Rogue Deck Construction Pitfalls and Objectives

Today we welcome, Desmond Brophy aka Stranglebat to DDU.Network. Desmond has quite the reputation for brewing interesting decks that perform well in the meta in this article he’s going to share some of his secret sauce.

Imagine you are a kid, it is Christmas Eve and you’ve a plan to meet the man himself, Santa Claus. You set out the milk and cookies in the perfect location and hide behind the Christmas tree ready to jump out and meet him when he appears. He’ll be so impressed that there is no way that he won’t take you to his magical land. Now imagine that to prevent every kid from going to Santa’s magical Christmas land, Santa has some elves that’ll drink your milk cookies and eat the cookies, they’ll move your Christmas tree so you can’t hide and they’ll mess up your plans. Now replace the milk and cookies with cards and resources, the location with the board state, the meddling helpers with your opponent, and the plan with that sweet combo you just have to pull off. The destination is still magical Christmas land and it’s not likely you will ever go there without some serious planning and forethought.

When asked to write something for DDU.Network I knew immediately I wanted to write about deck building. I’m one of those special snowflakes who likes to build non-meta things, but I also very much like to win. Once in a blue moon your rogue deck might just transform into part of the  meta. This happened to me once in Legacies when I modified Agent of Zion’s Yoda Hondo list for my regionals deck, and it ended up being on the Hyperloops gauntlet for the Legacies meta. I have written about that specific deck before here and this isn’t a rehash of that. Rather I wanted to put together some guidelines of things to do to successfully build something that is non meta.

Respect the meta decks.

The meta decks are meta for a reason, they are tried and true, they are tested and forged through competition to be the best they can be. Many rogue builders in my experience make the mistake of trying to hold themselves on some moral platform because they “Don’t play meta”. This kind of thinking then leads them to use it as an excuse when they lose, “it’s not my deck, my opponent played meta!”. You want to build something that is strong and can tackle the meta, not something that loses to them. Excusing your deck because it lost to a meta deck is not going to help it improve, it’s a form of denial, you are setting yourself the expectation that you will lose. Just remember that what the people who designed the meta decks did is the same as what you are trying to do now, except they did it into a blind field.

Play the meta decks in your weekly destiny nights

Following on from the respect point. Some brewers tend to have a disdain for playing meta decks themselves. Thrawn said “To defeat your enemy you must know them” and this 100% holds true here. Playing the current decks to a passable level will not only help you to get a feel for what a well-constructed deck should be doing but also help you to know their underlying strategy so you can build your deck against it. For example, whilst playing a meta deck you will start to see the situations where you will think “if they have X card I am toast”, these are super informative to your own building process.

Don’t be afraid to share your creation.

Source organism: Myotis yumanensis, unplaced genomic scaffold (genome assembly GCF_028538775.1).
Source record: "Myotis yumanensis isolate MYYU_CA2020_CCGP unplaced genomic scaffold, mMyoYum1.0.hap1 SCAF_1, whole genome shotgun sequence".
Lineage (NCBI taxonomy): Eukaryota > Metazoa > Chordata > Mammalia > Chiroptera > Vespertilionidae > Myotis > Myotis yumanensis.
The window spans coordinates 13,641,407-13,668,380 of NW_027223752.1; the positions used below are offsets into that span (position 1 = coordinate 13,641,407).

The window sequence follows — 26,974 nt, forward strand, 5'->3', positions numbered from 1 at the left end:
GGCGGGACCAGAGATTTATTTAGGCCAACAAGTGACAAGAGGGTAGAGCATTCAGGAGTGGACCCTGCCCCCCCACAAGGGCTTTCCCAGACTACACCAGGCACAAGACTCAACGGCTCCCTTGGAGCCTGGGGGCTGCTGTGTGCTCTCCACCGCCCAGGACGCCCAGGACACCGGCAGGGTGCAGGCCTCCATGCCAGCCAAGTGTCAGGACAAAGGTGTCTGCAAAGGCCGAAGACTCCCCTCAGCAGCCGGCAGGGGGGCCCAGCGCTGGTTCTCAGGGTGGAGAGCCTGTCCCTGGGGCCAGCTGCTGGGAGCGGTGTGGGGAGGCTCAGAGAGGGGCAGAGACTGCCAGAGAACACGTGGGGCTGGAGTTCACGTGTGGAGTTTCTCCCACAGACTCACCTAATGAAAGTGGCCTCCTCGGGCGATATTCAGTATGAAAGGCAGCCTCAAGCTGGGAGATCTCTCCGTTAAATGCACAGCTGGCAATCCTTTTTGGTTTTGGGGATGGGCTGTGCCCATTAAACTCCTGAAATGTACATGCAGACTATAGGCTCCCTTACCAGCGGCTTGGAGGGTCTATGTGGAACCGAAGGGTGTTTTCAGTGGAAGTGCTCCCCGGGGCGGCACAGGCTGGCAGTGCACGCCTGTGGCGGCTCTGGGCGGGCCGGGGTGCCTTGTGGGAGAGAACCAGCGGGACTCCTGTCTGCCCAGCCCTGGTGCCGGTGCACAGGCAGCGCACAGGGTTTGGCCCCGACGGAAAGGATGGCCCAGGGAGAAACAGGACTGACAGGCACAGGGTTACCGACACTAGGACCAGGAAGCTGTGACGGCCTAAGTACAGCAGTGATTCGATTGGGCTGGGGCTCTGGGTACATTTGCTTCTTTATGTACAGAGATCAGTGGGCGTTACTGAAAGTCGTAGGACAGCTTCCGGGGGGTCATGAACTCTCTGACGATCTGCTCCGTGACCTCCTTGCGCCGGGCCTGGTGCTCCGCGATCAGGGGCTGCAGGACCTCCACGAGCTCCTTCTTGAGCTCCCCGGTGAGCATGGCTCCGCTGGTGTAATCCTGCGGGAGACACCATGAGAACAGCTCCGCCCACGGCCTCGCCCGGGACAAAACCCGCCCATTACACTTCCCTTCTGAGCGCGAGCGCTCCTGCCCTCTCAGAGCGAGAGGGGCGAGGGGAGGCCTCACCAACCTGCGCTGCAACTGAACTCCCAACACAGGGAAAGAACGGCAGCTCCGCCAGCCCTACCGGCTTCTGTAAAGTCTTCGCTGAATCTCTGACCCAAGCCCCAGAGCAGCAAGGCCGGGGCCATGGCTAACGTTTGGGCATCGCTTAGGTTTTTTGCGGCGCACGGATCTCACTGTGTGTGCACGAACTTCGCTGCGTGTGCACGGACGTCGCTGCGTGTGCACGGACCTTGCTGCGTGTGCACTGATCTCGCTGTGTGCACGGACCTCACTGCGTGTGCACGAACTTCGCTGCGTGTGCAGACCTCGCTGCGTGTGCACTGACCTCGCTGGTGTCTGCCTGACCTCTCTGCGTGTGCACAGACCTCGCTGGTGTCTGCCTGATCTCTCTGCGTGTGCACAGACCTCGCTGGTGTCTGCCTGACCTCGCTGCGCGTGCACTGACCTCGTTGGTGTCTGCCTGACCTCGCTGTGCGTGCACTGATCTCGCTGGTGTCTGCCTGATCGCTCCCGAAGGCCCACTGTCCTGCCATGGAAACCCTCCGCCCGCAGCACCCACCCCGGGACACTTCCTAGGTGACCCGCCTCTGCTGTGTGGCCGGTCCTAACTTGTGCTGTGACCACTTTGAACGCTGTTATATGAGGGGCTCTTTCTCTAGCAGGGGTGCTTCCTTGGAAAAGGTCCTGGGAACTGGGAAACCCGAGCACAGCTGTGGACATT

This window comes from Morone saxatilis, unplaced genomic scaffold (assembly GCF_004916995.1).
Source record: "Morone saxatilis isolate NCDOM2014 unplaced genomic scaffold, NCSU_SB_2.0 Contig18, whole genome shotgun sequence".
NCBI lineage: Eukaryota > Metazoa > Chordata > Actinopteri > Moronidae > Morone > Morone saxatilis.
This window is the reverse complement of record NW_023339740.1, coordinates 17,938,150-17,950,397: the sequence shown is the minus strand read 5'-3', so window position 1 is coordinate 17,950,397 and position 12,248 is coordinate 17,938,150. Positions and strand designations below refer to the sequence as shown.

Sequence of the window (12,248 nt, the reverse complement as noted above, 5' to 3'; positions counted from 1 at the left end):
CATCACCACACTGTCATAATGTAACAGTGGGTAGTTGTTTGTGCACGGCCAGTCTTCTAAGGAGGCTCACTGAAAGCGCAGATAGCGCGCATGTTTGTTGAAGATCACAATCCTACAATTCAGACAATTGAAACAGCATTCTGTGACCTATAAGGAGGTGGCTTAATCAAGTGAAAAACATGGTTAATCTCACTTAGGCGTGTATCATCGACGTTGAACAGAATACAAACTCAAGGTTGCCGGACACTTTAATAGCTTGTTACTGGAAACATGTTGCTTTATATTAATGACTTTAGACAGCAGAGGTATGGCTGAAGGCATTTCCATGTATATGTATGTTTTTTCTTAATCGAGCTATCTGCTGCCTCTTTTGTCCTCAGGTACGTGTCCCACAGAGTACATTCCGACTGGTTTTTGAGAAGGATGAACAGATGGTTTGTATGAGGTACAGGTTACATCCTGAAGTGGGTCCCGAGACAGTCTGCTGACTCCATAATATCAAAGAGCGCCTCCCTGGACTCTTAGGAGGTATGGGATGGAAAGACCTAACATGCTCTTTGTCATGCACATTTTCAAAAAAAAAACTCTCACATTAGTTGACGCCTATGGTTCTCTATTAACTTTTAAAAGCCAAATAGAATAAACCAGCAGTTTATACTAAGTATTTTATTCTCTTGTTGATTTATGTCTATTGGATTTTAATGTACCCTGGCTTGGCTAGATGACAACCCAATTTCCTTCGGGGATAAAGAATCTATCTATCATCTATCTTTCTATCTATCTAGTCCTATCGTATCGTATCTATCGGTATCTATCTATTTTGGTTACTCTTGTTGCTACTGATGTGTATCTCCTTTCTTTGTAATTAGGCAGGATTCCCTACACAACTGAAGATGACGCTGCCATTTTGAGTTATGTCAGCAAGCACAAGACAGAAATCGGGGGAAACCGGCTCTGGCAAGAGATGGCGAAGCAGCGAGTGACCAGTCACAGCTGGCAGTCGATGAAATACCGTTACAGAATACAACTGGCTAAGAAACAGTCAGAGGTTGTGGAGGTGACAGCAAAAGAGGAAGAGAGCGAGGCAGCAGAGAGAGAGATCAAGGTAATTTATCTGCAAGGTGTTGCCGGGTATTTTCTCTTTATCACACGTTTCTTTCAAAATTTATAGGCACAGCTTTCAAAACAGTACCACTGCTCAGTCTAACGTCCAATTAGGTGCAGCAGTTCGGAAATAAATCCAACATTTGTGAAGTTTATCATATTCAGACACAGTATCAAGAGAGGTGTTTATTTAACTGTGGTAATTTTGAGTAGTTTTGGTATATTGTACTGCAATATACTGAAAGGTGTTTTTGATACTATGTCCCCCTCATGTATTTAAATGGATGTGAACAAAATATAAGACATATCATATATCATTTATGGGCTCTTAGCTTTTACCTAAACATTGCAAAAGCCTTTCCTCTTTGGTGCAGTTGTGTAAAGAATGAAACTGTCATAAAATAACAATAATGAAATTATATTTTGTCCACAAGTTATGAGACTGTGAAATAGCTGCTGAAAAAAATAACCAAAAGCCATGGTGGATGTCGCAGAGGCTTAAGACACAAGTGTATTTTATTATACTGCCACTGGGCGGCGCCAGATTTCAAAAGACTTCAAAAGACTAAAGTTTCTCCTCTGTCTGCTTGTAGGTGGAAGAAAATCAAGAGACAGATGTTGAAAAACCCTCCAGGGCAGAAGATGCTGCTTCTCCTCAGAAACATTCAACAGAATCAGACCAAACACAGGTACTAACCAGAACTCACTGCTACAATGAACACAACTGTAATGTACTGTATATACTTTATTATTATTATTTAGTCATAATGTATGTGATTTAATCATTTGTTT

In the lead up to nationals I put together a line up based on the Drive by Shooting list but with a little more health for the WOTF meta. eYoda/Cassian/Rookie Pilot. The concept was sound, but I couldn’t get it to work. I shared the list with Steret (Fellow Perth player) and he really took it to the next level in ways I never would have thought of, coming 2nd at nationals and winning a regional with it. If you want to take something to the top, more minds are better. It really is his deck now but it’s still fun seeing something that you contributed to do as well as it did. 

Build around strategies and objectives not specific cards

This is the part my introductory metaphor was alluding to. Too often you see someone look at a card like scoping the target and then imagine the best possible scenario. They add any number of cards as well as favourable context in their head and see that it can just end the game. The problem is that this is fragile. What if you don’t draw those cards, what if the opponent disrupts you, what if you don’t win your battlefield, what if… you get the point. Instead look to build around an objective. Something like, “I need to do wide damage”, “I want to get a critical mass of upgrades”, “I want to construct a game ending combo” are good starts. They don’t lock you into anything specific and have a clear goal. You want to avoid tunnel vision on pet cards wherever possible.

Be merciless on the parts that aren’t working. 

This links back to the last point really but deserves its own mention. Sometimes an idea is really good but just doesn’t work. I had in my recent eJyn/eLor/LTP mill Nexus of Power as a finisher. The ability to roll it in turn to discard and threaten 2 to 3 discard off long term plan was great. Plus late game after they have lost their cards it can be used for the shield or resources. However great these upsides were, it had draw backs coming into the SoH meta. It was slow and costing 1 the card needs immediate impact to keep up. I was almost always more inclined to play a field medic than nexus. It also was susceptible to splash hate. People running Desperate Measures and the like suddenly got value from a card that was turned off prior. The challenge is to identify these factors then make the decision to remove it. 

Hopefully this helps give some perspective on my thoughts on how to approach a non meta deck. The best takes away you can have is to be open, the place where most rogue builders come undone is in the conception of the idea and being too tightly bound to specifics.